More bass anglers suffer from back pain than any other problem. Probably from the hours of standing on the front deck with improper posture and fighting waves; these two create fatigue that turns into pain. One of the best things I ever did to help my back was have a trolling motor pedal recess installed. This above anything I could do improved my posture while fishing. On long days out on the water, this improved posture prevented fatigue and prevented pain. Other things that help me manage my back pain are core body strengthening, walking, and stretching. I have a combined routine that has helped me over the years to the point that on a normal day of fishing I am almost pain free in my lower back. Crunches, leg lifts, and pushups have helped my core body strength. Nothing extravagant just a few a couple times a week will help tremendously. Walking, the simplest thing you can do, will help improve your stability and strengthen your hip and leg muscles allowing them to help support you better through the day. Stretching has also had huge benefits. There are a multitude of possible stretches and each designed to help with different regions of the lower back. I would recommend seeing a physical therapist before deciding on a stretching regimen, to ensure you are working the areas that are going to benefit you the most.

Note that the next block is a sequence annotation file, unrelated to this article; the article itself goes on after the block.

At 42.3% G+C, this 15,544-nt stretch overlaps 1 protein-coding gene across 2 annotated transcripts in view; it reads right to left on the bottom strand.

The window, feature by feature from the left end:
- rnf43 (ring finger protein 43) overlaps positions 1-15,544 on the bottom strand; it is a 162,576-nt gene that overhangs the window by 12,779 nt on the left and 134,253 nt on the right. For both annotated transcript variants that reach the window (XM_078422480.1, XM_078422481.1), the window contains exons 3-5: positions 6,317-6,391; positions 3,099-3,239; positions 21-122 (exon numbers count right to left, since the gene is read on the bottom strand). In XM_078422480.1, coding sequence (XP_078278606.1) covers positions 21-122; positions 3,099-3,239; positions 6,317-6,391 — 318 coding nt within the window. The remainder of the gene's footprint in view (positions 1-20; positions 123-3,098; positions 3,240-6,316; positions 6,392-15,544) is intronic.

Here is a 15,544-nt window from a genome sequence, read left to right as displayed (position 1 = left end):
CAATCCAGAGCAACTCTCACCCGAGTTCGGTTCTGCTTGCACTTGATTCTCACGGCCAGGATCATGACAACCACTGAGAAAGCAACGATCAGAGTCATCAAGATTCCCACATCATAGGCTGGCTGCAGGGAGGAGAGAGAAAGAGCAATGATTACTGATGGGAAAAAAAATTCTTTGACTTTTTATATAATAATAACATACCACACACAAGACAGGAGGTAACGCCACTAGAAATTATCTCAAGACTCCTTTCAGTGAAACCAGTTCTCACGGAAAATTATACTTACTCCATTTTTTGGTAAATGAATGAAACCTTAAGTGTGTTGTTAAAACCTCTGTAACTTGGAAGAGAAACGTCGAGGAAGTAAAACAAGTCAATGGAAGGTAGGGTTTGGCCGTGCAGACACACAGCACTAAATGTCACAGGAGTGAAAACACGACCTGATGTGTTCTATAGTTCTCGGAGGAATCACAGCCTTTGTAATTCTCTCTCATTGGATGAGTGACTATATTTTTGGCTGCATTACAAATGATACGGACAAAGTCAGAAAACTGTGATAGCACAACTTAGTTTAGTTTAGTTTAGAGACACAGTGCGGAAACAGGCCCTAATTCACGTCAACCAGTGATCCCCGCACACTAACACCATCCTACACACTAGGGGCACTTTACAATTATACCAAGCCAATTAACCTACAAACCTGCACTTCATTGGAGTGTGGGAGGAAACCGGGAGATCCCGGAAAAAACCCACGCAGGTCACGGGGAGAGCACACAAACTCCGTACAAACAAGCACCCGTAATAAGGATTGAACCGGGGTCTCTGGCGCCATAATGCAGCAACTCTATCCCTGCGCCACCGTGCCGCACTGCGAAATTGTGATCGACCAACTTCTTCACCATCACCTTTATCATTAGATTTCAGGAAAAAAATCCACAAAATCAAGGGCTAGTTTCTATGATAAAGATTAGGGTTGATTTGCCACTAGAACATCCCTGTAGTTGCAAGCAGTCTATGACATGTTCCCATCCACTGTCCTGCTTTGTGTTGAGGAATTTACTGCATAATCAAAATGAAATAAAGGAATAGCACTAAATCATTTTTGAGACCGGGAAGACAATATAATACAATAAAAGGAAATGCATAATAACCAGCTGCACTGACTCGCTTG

Bottom line, as you get older your tendons don’t work as well, you have to start stretching before the pain, to prevent it. Every angler I know that is 40 years old or more has pain. If you’re not in pain now, don’t wait, build a stretching program and use it. Hopefully, you’ll never know how important it is because you didn’t learn what these pains are. Learn from what all the anglers around the country are saying; bass fishing has injuries. However, most of these injuries are preventable if you start early. It’s hard to believe when your 25 years of age, that by the time your 40, a simple pitch to an overhanging tree can hurt, but it will if you don’t take preventative measures now.

When I was twenty I could fish all day and be slightly tired. When I was thirty I’d get tired, but a little nap and I was ready to go again. Now that I’m forty, there is a healing process, not just a recovery time. Stretching, exercising, and staying very hydrated seem to help with pain associated with fishing.

I need to say that I am not a doctor, physical therapist, or nurse. I have no medical background other than being worked on a lot. The information in this article is solely based on my experiences and information given to me by members of the medical field. You should always consult your family doctor before taking on an exercise regimen.

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Mike Cork